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'Significant' flash flood potential looms for Southwest

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Renee Duff, AccuWeather meteorologist

AccuWeather meteorologists are tracking a surge of tropical moisture which they say will enhance monsoon downpours across the Southwestern states and greatly increase the flash flood danger heading into the weekend.

AccuWeather Chief On-Air Meteorologist Bernie Rayno, who has been scrutinizing the pattern all week across the Southwest, noted on Friday morning that all signs were pointing toward a "significant" flash flood threat across southern Arizona and New Mexico spanning Friday night through Saturday.

A pair of storms in the upper part of the atmosphere, paired with an increase in tropical moisture, can result in a life-threatening flash flooding situation from Tucson, Arizona, to El Paso, Texas, and Albuquerque, New Mexico, according to Rayno.

Flood watches have been issued for nearly the entirety of Arizona and New Mexico, as well as into far southwestern Texas, through Saturday evening as a result of the excessive rainfall expected. Phoenix and Flagstaff, Arizona, are included in this alert, in addition to the aforementioned cities.

The influx of tropical moisture will result in more intense and widespread shower and thunderstorm activity than during a typical North American monsoon pattern. Rainfall rates could eclipse 1-2 inches per hour amid the heaviest downpours, but even a quick quarter to half of an inch of rain in a short amount of time can trigger flash flooding problems. 

"This part of the country simply cannot handle rain pouring down at this rate," AccuWeather Senior Meteorologist Courtney Travis said. 

Forecasters urge residents and visitors alike to not let their guard down amid the pattern, as weather conditions can change from dry to potentially dangerous in a hurry. 

In addition to an elevated risk of flash flooding, there could also be mudslides in the higher elevations or near burn scars, according to AccuWeather Meteorologist Nicole LoBiondo. 

When this deluge occurs upstream of a canyon, river or dry stream bed, a wall of water can sweep downhill in a matter of minutes, even where the sun may be shining brightly overhead.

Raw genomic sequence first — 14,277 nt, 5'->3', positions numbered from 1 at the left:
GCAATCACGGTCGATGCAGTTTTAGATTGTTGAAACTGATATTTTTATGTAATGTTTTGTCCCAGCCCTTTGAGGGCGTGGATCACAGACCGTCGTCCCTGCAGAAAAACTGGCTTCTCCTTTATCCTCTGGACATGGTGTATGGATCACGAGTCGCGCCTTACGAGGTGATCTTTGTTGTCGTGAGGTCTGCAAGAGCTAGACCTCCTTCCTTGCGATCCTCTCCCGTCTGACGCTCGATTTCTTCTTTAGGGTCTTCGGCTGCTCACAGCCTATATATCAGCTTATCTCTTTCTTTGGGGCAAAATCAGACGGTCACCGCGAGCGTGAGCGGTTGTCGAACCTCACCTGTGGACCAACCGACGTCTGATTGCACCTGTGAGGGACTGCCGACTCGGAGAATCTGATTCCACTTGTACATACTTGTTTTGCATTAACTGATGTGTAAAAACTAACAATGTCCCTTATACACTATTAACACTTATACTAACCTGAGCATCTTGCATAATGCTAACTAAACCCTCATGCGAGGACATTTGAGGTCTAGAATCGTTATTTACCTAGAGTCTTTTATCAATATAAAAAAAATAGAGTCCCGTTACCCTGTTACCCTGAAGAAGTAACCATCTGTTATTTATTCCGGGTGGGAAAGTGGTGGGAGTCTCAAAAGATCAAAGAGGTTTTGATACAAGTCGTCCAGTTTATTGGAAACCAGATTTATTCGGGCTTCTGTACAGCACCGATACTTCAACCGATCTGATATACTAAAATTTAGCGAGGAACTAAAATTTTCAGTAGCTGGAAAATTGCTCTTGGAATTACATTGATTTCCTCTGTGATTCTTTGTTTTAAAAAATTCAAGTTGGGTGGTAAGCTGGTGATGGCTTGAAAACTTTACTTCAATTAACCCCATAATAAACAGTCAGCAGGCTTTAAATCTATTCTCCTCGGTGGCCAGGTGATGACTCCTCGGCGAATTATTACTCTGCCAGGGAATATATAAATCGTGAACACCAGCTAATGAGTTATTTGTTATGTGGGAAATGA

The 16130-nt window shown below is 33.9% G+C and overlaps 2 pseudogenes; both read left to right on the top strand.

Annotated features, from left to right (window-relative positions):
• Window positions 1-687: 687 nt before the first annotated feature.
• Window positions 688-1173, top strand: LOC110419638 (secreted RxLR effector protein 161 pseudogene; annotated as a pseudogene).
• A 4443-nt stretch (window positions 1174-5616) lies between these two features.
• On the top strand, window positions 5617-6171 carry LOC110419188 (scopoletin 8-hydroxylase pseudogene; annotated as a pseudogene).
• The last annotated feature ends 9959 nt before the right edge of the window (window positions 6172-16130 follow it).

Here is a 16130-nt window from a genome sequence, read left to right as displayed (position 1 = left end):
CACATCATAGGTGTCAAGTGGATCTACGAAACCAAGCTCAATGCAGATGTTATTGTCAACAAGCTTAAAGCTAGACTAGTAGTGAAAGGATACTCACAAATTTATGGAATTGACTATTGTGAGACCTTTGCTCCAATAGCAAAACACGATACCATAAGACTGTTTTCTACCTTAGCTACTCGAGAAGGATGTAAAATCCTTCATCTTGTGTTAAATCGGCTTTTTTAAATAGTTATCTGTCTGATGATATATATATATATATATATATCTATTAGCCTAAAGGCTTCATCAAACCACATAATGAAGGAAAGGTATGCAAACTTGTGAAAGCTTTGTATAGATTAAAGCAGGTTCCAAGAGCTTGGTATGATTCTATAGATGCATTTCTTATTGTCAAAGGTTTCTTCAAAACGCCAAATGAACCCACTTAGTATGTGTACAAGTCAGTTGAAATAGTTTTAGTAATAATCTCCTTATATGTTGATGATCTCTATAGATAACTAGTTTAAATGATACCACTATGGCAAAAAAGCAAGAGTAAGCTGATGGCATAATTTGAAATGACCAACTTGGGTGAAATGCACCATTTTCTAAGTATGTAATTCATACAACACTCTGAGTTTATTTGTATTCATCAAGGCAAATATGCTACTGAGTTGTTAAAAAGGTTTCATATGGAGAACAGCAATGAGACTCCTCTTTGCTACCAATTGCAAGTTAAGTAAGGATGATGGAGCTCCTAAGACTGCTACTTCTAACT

Heaviest rainfall forecast in Arizona, New Mexico 

AccuWeather meteorologists expect the hardest-hit locales in southeastern Arizona and the southern half of New Mexico to receive 4-8 inches of rainfall in total from Thursday, August 18, to Sunday, August 21. To put this type of rainfall in context, Tucson averages around 10 inches of rainfall in an entire year. 

Anyone traveling on the roadways should use extreme caution in the coming days and avoid areas of high water. Even in the absence of flooding, downpours can reduce visibility and lead to slower travel times, experts say. 

"Las Vegas, which has experienced two significant flash flood events amid its wettest monsoon season in 10 years, is expected to be spared from the most significant rainfall with this round of moisture, with mainly dry weather forecast in the city from this weekend into early next week," Travis said. 

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Despite the already active monsoon season, any additional non-flooding rain will be very beneficial to the Southwest as drought conditions continue across the region. 

Trends since the middle of May have been promising in Arizona regarding the monsoon's impact on the drought. Drought conditions have decreased from affecting 98 percent of the state to 85 percent, according to the U.S. Drought Monitor's latest outlook released on August 18. New Mexico has experienced a decrease in the areal coverage of drought from 99 percent to 92 percent during the same timeframe. 

Forecasters say that next week's drought outlook may show further improvements, following the heavy rainfall expected through part of the weekend. 

Monsoon showers and thunderstorms are expected to continue right through next week, but meteorologists expect the most significant rainfall and greatest risk of flooding to shift eastward into the southern Plains by that point.

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